Despite the unprecedented challenges which the pandemic has presented, organ transplants have continued thanks to organ donors and their families and also the dedicated transplant teams in our transplanting hospitals, Beaumont, St. Vincent’s, The Mater and Temple Street.
At any one time in Ireland there are between 550 and 600 people on waiting lists for organ transplants including heart, lung, liver, kidney and pancreas.
There was a fall in the number of transplants in 2020 across all the national transplant programmes.
Whilst the 190 transplants carried out were 84 less than in 2019, the thoughtfulness of the 62 deceased donors (last year) in these very challenging times is inspiring.
Speaking at the national launch of Organ Donor Awareness Week last week, Mr. Colin Mackenzie, National Honorary Chairman, Irish Kidney Association said:
“Sadly Covid-19 had and continues to have a serious unwelcome impact on the transplant community.
“Initial medical advice was to cocoon.
“Suddenly people previously leading a normal life, can no longer attend work or socialise.
“There was fear and anxiety about the risks amongst patients attending hospitals. This has also had a significant impact on people’s mental health.
“A number of people in the dialysis and transplant community died with Covid-19, and we would like to express our deep sympathies to their families.”
Ms. Carol Moore, Chief Executive, Irish Kidney Association commented, “A year ago, the 2020 Organ Donor Awareness Week campaign was postponed and ultimately cancelled at short notice when Covid-19 reached our shores. This impacted on the Irish Kidney Association’s ability ‘on the ground’ to promote organ donor awareness and the annual Awareness Week campaign. With Covid-19 still a reality, we have adapted with new ideas for the 2021 awareness campaign.”
Ms. Moore explained, “The Irish Kidney Association is delighted to announce that, for the very first time, demonstrating nationwide solidarity in support of organ donation, County and City Councils around the country will light up 70 public sites in green throughout the week-long campaign. Green is the internationally recognised colour which celebrates organ and tissue donation.”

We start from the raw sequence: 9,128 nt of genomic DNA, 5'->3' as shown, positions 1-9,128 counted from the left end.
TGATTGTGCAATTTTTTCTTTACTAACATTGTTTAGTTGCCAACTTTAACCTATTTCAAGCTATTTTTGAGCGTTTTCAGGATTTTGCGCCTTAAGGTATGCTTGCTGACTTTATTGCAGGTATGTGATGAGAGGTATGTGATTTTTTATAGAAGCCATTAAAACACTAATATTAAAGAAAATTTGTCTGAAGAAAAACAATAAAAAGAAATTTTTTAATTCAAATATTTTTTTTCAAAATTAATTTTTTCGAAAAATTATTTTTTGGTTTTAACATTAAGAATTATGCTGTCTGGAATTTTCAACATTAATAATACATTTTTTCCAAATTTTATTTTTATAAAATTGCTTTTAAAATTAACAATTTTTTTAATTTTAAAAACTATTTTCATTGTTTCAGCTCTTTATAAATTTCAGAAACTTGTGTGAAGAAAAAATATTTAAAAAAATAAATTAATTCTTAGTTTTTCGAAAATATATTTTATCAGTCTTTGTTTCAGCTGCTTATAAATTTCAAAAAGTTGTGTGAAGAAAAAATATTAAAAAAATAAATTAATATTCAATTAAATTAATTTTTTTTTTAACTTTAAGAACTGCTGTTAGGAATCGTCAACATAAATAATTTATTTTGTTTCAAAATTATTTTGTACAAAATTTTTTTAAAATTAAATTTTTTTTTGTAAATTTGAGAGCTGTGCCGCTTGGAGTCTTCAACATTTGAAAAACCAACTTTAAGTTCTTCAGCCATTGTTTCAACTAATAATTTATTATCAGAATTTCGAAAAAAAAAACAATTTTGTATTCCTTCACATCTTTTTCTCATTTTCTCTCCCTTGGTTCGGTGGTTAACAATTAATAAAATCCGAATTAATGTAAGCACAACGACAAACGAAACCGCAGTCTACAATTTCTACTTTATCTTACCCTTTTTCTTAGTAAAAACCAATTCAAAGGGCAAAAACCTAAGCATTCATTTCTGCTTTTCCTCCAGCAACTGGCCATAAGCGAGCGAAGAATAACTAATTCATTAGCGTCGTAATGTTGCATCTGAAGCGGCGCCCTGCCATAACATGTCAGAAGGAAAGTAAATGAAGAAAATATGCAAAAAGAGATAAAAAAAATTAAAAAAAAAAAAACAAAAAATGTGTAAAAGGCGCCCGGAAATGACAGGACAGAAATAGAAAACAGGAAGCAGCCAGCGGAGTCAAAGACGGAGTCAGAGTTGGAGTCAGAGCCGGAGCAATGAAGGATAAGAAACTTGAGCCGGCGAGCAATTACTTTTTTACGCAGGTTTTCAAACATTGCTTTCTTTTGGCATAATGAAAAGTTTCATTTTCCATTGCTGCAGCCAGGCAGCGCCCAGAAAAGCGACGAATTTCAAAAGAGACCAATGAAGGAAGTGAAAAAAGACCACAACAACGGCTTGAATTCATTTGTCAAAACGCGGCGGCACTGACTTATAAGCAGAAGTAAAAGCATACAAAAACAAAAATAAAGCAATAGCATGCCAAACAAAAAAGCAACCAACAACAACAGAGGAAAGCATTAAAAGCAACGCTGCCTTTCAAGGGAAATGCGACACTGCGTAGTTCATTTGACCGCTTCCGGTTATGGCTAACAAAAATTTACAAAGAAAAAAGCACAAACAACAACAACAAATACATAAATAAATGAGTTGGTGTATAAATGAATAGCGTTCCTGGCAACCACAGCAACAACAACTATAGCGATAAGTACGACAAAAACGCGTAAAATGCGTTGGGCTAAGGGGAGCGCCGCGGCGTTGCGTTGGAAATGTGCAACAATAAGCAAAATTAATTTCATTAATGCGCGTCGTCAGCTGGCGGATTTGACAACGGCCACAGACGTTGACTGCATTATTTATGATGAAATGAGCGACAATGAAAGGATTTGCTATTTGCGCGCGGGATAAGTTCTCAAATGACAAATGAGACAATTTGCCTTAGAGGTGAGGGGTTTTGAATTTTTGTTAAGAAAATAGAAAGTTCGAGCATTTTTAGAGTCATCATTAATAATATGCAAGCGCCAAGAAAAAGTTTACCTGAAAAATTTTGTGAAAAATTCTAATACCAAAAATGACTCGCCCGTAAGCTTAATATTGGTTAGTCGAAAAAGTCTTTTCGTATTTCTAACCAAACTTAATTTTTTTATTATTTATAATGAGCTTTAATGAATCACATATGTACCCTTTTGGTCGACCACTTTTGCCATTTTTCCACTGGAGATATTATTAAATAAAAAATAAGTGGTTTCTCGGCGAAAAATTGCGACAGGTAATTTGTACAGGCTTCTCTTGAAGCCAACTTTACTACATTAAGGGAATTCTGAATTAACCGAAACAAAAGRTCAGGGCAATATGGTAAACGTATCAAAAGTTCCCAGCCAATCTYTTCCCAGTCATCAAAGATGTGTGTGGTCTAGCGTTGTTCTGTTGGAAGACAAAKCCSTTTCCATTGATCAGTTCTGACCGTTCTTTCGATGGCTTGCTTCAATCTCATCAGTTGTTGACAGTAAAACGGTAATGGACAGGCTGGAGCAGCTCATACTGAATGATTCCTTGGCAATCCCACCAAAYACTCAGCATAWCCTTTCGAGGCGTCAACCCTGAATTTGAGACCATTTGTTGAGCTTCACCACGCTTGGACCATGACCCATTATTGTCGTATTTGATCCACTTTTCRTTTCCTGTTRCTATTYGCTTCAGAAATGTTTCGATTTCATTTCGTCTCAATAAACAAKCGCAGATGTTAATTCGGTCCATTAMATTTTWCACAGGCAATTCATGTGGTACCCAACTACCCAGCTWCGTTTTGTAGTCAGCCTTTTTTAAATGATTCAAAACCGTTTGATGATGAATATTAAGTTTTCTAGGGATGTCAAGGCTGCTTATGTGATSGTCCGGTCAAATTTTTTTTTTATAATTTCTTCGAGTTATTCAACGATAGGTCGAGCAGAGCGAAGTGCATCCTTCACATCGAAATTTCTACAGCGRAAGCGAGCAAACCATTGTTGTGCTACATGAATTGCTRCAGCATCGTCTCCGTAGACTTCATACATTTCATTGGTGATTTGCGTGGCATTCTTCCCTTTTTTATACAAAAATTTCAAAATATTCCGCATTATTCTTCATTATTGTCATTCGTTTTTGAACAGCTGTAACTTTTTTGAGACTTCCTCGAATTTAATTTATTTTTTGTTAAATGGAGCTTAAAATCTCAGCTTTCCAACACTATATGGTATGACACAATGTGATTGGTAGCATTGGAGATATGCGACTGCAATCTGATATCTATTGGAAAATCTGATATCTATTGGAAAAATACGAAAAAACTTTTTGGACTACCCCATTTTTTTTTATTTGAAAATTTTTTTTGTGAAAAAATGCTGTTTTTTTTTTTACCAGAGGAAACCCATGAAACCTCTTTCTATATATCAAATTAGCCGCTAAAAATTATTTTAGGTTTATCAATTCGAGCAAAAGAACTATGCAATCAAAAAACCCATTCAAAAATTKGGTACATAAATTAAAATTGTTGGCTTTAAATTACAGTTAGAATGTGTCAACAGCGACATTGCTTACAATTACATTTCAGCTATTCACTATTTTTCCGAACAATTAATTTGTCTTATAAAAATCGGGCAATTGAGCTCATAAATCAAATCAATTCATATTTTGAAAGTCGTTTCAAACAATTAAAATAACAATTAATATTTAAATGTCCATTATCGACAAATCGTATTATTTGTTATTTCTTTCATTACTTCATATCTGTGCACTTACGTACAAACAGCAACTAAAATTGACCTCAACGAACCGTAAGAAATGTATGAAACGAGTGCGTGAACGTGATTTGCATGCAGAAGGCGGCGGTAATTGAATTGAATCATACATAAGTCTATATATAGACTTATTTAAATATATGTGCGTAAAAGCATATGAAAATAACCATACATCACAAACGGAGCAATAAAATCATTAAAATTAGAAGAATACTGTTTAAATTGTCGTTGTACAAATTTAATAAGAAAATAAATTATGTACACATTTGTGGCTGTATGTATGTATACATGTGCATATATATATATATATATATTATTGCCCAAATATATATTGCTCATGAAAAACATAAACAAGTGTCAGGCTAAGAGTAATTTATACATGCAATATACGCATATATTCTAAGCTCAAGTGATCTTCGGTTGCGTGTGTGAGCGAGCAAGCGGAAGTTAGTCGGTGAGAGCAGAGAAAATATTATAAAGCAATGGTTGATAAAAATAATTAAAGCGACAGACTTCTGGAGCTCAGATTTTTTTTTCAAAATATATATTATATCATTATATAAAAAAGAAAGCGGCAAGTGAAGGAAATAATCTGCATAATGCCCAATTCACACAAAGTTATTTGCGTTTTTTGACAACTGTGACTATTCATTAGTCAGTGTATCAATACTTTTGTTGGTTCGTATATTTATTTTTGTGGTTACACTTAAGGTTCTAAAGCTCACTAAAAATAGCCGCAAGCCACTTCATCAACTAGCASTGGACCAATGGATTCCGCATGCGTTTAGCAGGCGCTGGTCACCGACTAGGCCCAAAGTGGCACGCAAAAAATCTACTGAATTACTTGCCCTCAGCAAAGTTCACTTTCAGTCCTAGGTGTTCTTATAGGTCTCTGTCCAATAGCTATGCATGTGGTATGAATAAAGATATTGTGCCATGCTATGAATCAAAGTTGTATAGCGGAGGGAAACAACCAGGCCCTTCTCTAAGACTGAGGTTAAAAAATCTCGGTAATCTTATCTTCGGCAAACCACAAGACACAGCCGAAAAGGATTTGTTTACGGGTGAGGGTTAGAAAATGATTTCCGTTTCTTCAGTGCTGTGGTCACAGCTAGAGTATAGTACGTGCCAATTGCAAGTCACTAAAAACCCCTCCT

“Patients on transplant waiting lists live in hope that organs will become available to them. Whilst there is hope, it is also a difficult time as their future is uncertain and they know that another family is grieving the loss of a loved one. By lighting up public sites in green we are drawing attention to organ donation being an integral part of active citizenship on the part of the public. From dusk to dawn, 70 public sites will be lit up in green, undoubtedly prompting much discussion around organ donation.” Sites listed on www.ika.ie/donor week2021
This year’s Organ Donor awareness campaign was built around the theme #Life is a Gift Pass it On and Share your Wishes. The key message is that the public can play their part in supporting organ donation for transplantation by ensuring that their families know their wishes. i.e., have the conversation #have the chat
The words #Life is a Gift, Pass it On represent the transient beauty of the ‘gift of life’ underpinned by the selfless generosity of the human spirit. Share Your Wishes represents the importance of discussion with loved ones about organ donation and sharing your wishes is the cornerstone of the campaign.
Social media hashtags for Organ Donor Awareness Week are: #LifeIsAGift and #DonorWeek21. People can also tag the Irish Kidney Association when doing their own posts (@IrishKidneyAs on Twitter, @IrishKidneyA on Instagram and @IrishKidneyAssociation on Facebook).
Individuals who wish to support organ donation are encouraged to keep the reminders of their decision available by carrying the organ donor card, permitting Code 115 to be included on their driver’s licence and having the ‘digital organ donor card’ APP on their smartphone.
Organ Donor Cards can be obtained by phoning the Irish Kidney Association on 01 6205306 or Free text the word DONOR to 50050.